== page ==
Review: “Native Son”

Jerod Haynes and Tracey N. Bonner
Jerod Haynes and Tracey N. Bonner

HIGHLY RECOMMENDED

Where: Court Theatre, 5535 S. Ellis Ave.
When: through Oct. 9
Tickets: $45-$65
Phone: 773-753-4472

By ANNE SPISELMAN
Theater Critic

Actress Nambi E. Kelley’s 90-minute adaptation of “Native Son” takes some striking liberties with Richard Wright’s seminal 1940 novel, but they pay off dramatically in Court Theatre and American Blues Theater’s world premiere, which is kicking off Court’s 60th anniversary season.

This is the third stage adaptation of the book — the first was by Orson Welles’ Mercury Theatre in 1941, the second by Seattle’s Intiman Theatre in 2006 — and Kelley starts in the middle with “the birth of Bigger Thomas” (Jerod Haynes), the crucial murder that sparks the chain of bad decisions and brutal events that are his undoing. Before learning about the poverty and oppression that have turned him into a petty criminal who hates white people and even his fellow African Americans out of fear, we see that he smothers heiress Mary Dalton (Nora Fiffer) by accident, simply to avoid being discovered in her room by her blind mother (Carmen Roman). This image stays with us throughout the evening.

Then the playwright backtracks to depict what led up to the fateful incident, but again her approach isn’t linear. Instead, like many a movie and television show, she crosscuts encounters from earlier that day, juxtaposing scenes of Bigger with his family in their tenement, at the pool hall with his gang planning a robbery and at the home of the wealthy Mr. Dalton (James Leaming), where he goes to interview for a job as chauffeur.

She also interweaves earlier snippets with his father, an activist who was killed in a riot, and of the family being evicted from their home. And a third thread traces the course of his first evening on the job, as Mary has Bigger drive her to pick up her communist boyfriend, Jan (Jeff Blim), take them to a restaurant where Black people go, then drive them to Washington Park, while they get drunk, try to make friends with him, and make love in the back seat. The technique is a little confusing at times but successfully illuminates connections that might otherwise go unnoticed.

Kelley’s most striking device is to give Bigger an alter ego called The Black Rat (Eric Lynch), echoing the big black rat he kills in this mother’s apartment early on. This character both carries the weight of the narrative and functions as the voice of Bigger’s internal monologue, allowing us to get inside his head in an extraordinary way. The mirror-like relationship of Bigger and the Black Rat, who reflects back the negative views that become ingrained, also highlights central themes, especially the idea Bigger acts the way he does because he sees himself as his white oppressors see him.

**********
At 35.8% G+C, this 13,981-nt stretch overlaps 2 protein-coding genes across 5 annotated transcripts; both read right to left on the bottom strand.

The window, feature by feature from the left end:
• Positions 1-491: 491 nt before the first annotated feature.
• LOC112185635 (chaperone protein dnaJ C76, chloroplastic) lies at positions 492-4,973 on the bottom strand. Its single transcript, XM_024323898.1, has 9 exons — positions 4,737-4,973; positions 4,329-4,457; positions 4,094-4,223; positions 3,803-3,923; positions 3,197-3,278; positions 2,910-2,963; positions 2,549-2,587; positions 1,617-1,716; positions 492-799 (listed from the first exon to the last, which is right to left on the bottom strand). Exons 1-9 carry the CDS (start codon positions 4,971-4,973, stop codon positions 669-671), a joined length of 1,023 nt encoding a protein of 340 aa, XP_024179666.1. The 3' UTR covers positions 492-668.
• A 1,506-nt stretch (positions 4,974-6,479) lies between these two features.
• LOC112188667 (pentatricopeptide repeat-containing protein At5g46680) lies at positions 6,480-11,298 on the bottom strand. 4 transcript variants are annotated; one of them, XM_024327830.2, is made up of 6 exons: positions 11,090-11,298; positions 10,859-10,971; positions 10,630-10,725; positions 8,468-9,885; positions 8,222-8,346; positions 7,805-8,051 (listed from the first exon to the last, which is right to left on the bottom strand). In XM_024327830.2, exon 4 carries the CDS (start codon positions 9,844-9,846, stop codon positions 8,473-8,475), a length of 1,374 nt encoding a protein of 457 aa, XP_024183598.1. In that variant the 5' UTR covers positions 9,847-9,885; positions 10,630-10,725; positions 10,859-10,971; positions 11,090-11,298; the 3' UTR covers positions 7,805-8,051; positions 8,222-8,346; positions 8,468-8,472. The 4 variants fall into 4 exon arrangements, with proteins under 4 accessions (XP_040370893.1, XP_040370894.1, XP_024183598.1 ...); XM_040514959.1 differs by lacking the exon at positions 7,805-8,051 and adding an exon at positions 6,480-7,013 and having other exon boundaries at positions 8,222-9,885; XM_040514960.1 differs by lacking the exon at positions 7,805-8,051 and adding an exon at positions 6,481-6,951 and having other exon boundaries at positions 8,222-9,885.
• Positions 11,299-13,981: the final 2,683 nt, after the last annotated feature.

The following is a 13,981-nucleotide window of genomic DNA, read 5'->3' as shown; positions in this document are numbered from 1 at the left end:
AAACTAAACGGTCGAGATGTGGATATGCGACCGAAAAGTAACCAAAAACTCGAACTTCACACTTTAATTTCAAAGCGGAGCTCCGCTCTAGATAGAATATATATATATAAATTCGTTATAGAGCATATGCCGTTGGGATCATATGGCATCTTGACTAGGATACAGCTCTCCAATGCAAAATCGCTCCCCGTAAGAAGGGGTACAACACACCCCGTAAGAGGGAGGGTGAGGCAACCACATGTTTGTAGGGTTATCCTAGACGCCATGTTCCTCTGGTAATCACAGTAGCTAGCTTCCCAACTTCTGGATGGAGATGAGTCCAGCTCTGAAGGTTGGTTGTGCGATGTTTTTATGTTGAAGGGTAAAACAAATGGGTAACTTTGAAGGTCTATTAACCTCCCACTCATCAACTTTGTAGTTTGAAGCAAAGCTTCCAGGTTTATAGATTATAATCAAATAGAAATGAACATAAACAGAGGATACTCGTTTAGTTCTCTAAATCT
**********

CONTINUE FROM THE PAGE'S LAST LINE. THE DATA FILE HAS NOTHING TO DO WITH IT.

The adaptation draws mostly on the first two parts of the novel — “Fear” and “Flight” — and very little on the third, “Fate,” which focuses on Bigger’s trial. The flight portion depicts Bigger’s downward spiral as he attempts to extort a ransom from Mr. Dalton for the “missing” Mary, tries to frame Jan for her disappearance, misguidedly attempts to burn the body in the Dalton’s furnace and most heinously, rapes and murders his own girlfriend, Bessie (Tracey Bonner). When he’s captured and confesses, owning up to his actions, he achieves a sense of freedom, at least from the fears that ruined his life, but it’s a little hard to know exactly what to make of this.

One reason is that Kelley, intentionally or not, downplays the political content (Wright was a communist) — though she certainly doesn’t ignore the racism — in favor of the human story. This is a good decision that I think makes the play more relevant to contemporary audiences, but it creates a certain ambiguity about how to divide the blame between Bigger and his circumstances. To be fair, though, I think the novel sets up a similar dichotomy.

Haynes’ exceptional performance as Bigger anchors the compelling Court and American Blues production expertly directed by Seret Scott. From his first moments trying to get the drunken Mary back to her room, he captures the 20 year old’s discomfort in the white world, yet we soon see his complex combination of frustration, anger, fear and pride when he’s among his own people. I don’t think Wright intended Bigger to be a sympathetic character, but Haynes imbues him with a certain inherent dignity that belies his stupidity (burning the body right in the Dalton home) and perfidy (killing his girlfriend). If he has a fault, it’s that he comes across as too intelligent to get himself into such a mess.

The ever-shifting interaction between Haynes and Lynch’s savvy Black Rat establishes a successful narrative style that’s one of the most difficult aspects of bringing a novel to the stage. The entire cast is first rate, though Fiffer’s shrill, dangerously naïve, seductive Mary and Blim’s Jan are a bit cartoonish in their cluelessness.

The action flows smoothly and swiftly on Regina Garcia’s spare multi-level set, darkly lit by Marc Stubblefield. Melissa Tochia’s period costumes are apropos without drawing too much attention to themselves. Joshua Hovath’s accomplished, sometimes ominous sound design showcases everything from Bigger’s interior monologue to the pre-show early blues recordings.

All in all, “Native Son” sets a very high standard for the rest of Court’s season. Be sure to consult the program or the theater’s website for special programs in conjunction with it.